Gatwick has warned it could take up to four years for demand for flights to recover from the coronavirus pandemic.
The West Sussex airport said it expects post-Covid-19 passenger numbers “will return to recent levels within 36 to 48 months”.
It has taken a series of measures “to enable a quick recovery of the business”.
These include securing a £300 million loan from a consortium of banks, not paying a dividend this year, temporarily closing one of its two terminals and restricting scheduled flights to a daily eight-hour period.
More than 90% of eligible staff have been furloughed and investment has been deferred.
Airlines have grounded most of their planes due to travel restrictions and a collapse in demand caused by the virus.
Earlier this week Sir Richard Branson warned that Virgin Atlantic will collapse unless it receives a loan from the Government.
It has been reported that the carrier he founded is asking for up to £500 million of public money.
EasyJet has said it expects to keep middle seats empty when it resumes flying to encourage passengers to return.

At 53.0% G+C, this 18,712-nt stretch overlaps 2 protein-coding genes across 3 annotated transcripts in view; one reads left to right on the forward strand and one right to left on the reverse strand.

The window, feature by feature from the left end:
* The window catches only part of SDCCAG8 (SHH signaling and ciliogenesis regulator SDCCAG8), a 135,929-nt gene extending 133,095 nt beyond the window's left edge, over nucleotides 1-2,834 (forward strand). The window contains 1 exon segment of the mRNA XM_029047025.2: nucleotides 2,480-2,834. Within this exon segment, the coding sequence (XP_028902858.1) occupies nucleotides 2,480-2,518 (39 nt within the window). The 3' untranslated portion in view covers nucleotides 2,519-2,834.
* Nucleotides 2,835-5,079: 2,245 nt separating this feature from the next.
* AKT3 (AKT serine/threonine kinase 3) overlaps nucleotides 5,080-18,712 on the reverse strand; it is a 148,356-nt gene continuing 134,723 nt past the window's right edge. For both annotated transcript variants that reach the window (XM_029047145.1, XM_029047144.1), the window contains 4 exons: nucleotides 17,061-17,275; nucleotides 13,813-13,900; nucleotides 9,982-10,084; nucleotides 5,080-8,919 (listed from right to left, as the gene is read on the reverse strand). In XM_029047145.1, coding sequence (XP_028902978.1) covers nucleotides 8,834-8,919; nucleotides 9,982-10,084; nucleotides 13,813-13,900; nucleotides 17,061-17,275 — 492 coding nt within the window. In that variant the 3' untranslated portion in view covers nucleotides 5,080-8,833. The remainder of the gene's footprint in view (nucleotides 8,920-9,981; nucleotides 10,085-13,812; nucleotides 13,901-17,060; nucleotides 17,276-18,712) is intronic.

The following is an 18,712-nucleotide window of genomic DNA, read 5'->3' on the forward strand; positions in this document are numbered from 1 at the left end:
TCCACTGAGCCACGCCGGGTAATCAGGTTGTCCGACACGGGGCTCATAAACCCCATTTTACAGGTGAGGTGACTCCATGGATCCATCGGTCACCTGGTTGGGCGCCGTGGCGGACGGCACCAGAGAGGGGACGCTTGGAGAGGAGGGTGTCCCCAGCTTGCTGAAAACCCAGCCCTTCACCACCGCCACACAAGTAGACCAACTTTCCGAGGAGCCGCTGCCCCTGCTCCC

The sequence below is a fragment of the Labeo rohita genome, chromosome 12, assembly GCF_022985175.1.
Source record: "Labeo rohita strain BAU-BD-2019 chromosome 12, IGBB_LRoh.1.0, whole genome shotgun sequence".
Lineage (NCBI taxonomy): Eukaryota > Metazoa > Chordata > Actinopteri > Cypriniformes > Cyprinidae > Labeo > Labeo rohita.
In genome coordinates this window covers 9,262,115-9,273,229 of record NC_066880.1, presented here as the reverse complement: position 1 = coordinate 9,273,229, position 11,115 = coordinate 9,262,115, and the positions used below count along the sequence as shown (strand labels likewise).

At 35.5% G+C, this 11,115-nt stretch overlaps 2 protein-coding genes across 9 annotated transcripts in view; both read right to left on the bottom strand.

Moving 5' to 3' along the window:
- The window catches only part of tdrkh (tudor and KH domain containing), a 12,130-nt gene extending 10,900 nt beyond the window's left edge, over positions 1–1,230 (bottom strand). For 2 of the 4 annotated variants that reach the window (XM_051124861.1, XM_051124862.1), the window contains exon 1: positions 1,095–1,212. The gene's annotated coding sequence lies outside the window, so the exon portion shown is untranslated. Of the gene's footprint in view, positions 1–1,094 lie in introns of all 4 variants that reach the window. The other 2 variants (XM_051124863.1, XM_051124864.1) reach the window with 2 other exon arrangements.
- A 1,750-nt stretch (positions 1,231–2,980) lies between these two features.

The airline has deferred the arrival of 24 new Airbus aircraft and secured a £600 million Government loan.
Gatwick announced that 36.9 million passengers travelled through the airport in the nine months to the end of 2019, up 0.3% compared with the same period during the previous year.
This was driven by a 1.5% rise in passengers taking long-haul flights.
The airport reported a 7.9% year-on-year growth in earnings before tax and interest to £432.3 million, while income per passenger was up 6.0% to £19.50.
The annual results cover a nine-month period as the airport is aligning its reporting cycle with majority shareholder Vinci Airports.
This means they do not take into account the impact of the pandemic.
Gatwick chief executive Stewart Wingate said: “The airport continued to grow in difficult market conditions during the period covered in these results.
“However, the world has changed dramatically since then and Gatwick has taken decisive action to ensure that it remains in a strong position to recover from the dramatic fall in passenger numbers and the wider impacts of Covid-19.
“The Covid-19 crisis has been unprecedented and our priority has been, and continues to be, maintaining the health and safety of our passengers and employees.
“We also have a resilient business and by taking steps to reduce costs, we have protected jobs and expect to recover from this crisis.”